After the Silk Road server was seized in October 2013, law enforcement gained access to all of the private messages sent between users of the site. Amongst these were the communications of French Maid and DPR. In his first message to DPR, French Maid signed off with the name Carl, and didn’t encrypt the message, meaning that it could be read by investigators after the fact.
“I have received important information that you need to know asap. Please provide me with your public key for PGP. Carl.” [Emphasis in the criminal complaint.]
It appears that French Maid quickly realised his mistake, and sent another message to DPR four hours later. With the subject header of “Whoops!” French Maid then claimed that he was actually a female called “Carla Sophia,” and that she had “many boyfriends and girlfriends on the market place. DPR will want to hear what I have to say 🙂 xoxoxo.”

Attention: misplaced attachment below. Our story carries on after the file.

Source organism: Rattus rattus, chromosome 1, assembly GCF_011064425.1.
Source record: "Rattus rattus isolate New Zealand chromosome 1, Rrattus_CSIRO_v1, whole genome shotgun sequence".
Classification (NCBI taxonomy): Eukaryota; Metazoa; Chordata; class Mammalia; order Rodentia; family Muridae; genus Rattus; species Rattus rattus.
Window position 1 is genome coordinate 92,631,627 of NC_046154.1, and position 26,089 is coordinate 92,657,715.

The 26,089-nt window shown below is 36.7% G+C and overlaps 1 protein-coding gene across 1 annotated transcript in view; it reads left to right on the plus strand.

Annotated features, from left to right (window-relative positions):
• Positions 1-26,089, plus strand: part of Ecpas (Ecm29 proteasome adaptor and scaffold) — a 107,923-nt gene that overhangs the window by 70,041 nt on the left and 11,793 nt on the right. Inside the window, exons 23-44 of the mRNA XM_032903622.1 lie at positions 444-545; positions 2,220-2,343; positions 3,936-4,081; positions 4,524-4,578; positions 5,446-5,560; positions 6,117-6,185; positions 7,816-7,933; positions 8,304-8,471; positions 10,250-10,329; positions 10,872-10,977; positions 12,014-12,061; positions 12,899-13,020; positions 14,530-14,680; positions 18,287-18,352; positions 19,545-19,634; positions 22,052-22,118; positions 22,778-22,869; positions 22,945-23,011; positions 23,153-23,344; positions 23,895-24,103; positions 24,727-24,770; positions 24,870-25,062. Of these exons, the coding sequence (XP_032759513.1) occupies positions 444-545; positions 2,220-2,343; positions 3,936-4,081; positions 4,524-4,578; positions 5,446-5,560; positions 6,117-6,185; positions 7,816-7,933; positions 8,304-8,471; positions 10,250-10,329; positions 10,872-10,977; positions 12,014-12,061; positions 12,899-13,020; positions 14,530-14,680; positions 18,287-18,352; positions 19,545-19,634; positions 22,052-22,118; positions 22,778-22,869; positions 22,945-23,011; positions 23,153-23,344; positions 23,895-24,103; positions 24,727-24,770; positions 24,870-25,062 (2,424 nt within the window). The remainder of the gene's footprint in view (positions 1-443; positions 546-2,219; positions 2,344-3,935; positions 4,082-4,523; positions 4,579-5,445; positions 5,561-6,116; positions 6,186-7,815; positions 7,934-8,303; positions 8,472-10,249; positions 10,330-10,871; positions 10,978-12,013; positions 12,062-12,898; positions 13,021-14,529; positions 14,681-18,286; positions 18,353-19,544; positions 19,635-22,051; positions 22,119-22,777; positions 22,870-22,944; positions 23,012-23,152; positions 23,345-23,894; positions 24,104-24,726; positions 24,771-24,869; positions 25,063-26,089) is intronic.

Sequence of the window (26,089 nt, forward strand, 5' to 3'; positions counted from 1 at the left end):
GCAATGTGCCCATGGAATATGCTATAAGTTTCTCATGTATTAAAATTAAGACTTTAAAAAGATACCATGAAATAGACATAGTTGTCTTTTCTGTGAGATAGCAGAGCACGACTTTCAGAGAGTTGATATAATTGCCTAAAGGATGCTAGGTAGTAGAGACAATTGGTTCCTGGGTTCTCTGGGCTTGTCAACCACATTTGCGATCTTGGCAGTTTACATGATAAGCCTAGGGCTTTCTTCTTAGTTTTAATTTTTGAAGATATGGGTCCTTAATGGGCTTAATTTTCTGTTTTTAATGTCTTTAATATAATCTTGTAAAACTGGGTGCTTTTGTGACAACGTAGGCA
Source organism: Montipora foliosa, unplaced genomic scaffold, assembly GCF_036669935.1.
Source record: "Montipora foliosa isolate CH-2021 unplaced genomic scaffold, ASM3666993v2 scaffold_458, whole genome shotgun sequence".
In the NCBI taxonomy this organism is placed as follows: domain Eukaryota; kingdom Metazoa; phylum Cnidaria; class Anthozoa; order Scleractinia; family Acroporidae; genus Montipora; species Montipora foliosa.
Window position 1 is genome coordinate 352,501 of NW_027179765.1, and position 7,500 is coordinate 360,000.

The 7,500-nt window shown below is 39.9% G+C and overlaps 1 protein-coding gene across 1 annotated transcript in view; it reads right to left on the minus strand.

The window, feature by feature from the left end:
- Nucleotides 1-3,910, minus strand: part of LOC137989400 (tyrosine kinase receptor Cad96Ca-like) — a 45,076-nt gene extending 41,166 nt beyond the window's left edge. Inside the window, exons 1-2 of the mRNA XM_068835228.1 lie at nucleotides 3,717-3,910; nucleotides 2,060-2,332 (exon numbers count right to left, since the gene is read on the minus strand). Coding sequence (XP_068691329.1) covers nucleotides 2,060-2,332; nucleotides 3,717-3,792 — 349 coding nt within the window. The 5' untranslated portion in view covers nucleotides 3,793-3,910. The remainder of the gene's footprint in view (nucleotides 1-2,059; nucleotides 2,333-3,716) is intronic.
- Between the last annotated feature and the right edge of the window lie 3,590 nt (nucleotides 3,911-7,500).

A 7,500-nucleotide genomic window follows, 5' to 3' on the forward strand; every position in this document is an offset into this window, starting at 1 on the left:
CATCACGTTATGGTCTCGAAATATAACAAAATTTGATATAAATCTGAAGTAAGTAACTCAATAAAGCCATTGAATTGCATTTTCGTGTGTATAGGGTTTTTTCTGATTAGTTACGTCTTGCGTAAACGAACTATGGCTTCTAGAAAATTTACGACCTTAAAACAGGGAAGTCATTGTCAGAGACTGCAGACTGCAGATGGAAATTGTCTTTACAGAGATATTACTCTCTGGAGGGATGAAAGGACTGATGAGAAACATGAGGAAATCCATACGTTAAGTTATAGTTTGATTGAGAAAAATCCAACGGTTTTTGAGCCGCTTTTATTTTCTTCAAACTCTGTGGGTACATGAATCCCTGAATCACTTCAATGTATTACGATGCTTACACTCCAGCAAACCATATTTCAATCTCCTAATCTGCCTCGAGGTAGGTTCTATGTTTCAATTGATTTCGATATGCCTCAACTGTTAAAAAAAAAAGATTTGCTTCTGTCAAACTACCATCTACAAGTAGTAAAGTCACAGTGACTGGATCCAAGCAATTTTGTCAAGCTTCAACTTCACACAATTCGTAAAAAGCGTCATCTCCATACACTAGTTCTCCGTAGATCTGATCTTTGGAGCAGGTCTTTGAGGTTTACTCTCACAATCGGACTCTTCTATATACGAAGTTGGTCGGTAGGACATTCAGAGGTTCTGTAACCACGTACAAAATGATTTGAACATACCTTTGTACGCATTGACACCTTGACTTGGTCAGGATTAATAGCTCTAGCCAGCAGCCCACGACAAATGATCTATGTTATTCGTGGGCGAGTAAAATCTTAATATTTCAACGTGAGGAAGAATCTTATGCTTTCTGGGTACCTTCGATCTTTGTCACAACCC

Irrespective of whether DPR bought the bluff or not, the damage was done, and this nugget would eventually be one of the pieces of evidence linking Carl Mark Force IV to the French Maid moniker.
Investigators also found that Nob and French Maid used the same, outdated piece of encryption software, according to the complaint. “This is not akin, for example to two people using the same model of mobile phone but both having software that is out of date,” the complaint reads. “Rather, the outdated version that both French Maid and FORCE (as Nob) used is more of a ‘signature’ given the greater number of versions available.”